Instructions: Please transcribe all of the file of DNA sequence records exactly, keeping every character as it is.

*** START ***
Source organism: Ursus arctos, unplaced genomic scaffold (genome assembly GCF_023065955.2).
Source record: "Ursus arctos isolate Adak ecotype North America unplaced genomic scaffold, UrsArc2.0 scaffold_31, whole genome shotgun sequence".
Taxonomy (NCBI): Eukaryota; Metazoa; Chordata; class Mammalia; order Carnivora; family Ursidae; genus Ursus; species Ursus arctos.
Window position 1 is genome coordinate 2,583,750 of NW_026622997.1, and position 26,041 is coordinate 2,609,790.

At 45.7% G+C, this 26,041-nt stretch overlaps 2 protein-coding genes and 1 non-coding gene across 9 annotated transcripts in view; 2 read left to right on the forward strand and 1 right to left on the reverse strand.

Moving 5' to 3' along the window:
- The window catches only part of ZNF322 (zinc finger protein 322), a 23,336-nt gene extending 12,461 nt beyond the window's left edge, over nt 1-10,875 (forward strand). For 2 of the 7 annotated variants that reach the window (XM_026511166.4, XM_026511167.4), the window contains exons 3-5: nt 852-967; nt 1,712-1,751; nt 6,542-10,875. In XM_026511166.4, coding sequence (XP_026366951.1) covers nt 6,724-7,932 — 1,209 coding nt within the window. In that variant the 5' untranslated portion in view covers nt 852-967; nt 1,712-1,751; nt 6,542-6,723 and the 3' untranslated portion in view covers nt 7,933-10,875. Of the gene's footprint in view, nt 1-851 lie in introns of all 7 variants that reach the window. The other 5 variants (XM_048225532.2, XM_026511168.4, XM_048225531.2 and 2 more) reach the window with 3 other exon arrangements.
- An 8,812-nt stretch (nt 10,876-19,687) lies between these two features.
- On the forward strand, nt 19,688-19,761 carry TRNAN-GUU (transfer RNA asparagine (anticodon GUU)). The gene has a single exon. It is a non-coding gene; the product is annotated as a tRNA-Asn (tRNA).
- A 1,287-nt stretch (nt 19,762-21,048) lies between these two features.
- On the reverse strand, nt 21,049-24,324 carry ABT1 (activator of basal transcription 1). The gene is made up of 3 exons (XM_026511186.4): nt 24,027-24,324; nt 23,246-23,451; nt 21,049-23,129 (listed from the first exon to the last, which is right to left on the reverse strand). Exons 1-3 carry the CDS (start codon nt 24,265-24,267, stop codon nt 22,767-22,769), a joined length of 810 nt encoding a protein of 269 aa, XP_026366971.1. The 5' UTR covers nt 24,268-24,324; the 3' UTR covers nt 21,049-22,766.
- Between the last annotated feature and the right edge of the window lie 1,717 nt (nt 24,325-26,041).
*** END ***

Source organism: Ursus arctos, unplaced genomic scaffold (genome assembly GCF_023065955.2).
Source record: "Ursus arctos isolate Adak ecotype North America unplaced genomic scaffold, UrsArc2.0 scaffold_31, whole genome shotgun sequence".
Taxonomy (NCBI): Eukaryota; Metazoa; Chordata; class Mammalia; order Carnivora; family Ursidae; genus Ursus; species Ursus arctos.
Window position 1 is genome coordinate 2,583,750 of NW_026622997.1, and position 26,041 is coordinate 2,609,790.

At 45.7% G+C, this 26,041-nt stretch overlaps 2 protein-coding genes and 1 non-coding gene across 9 annotated transcripts in view; 2 read left to right on the forward strand and 1 right to left on the reverse strand.

Moving 5' to 3' along the window:
- The window catches only part of ZNF322 (zinc finger protein 322), a 23,336-nt gene extending 12,461 nt beyond the window's left edge, over nt 1-10,875 (forward strand). For 2 of the 7 annotated variants that reach the window (XM_026511166.4, XM_026511167.4), the window contains exons 3-5: nt 852-967; nt 1,712-1,751; nt 6,542-10,875. In XM_026511166.4, coding sequence (XP_026366951.1) covers nt 6,724-7,932 — 1,209 coding nt within the window. In that variant the 5' untranslated portion in view covers nt 852-967; nt 1,712-1,751; nt 6,542-6,723 and the 3' untranslated portion in view covers nt 7,933-10,875. Of the gene's footprint in view, nt 1-851 lie in introns of all 7 variants that reach the window. The other 5 variants (XM_048225532.2, XM_026511168.4, XM_048225531.2 and 2 more) reach the window with 3 other exon arrangements.
- An 8,812-nt stretch (nt 10,876-19,687) lies between these two features.
- On the forward strand, nt 19,688-19,761 carry TRNAN-GUU (transfer RNA asparagine (anticodon GUU)). The gene has a single exon. It is a non-coding gene; the product is annotated as a tRNA-Asn (tRNA).
- A 1,287-nt stretch (nt 19,762-21,048) lies between these two features.
- On the reverse strand, nt 21,049-24,324 carry ABT1 (activator of basal transcription 1). The gene is made up of 3 exons (XM_026511186.4): nt 24,027-24,324; nt 23,246-23,451; nt 21,049-23,129 (listed from the first exon to the last, which is right to left on the reverse strand). Exons 1-3 carry the CDS (start codon nt 24,265-24,267, stop codon nt 22,767-22,769), a joined length of 810 nt encoding a protein of 269 aa, XP_026366971.1. The 5' UTR covers nt 24,268-24,324; the 3' UTR covers nt 21,049-22,766.
- Between the last annotated feature and the right edge of the window lie 1,717 nt (nt 24,325-26,041).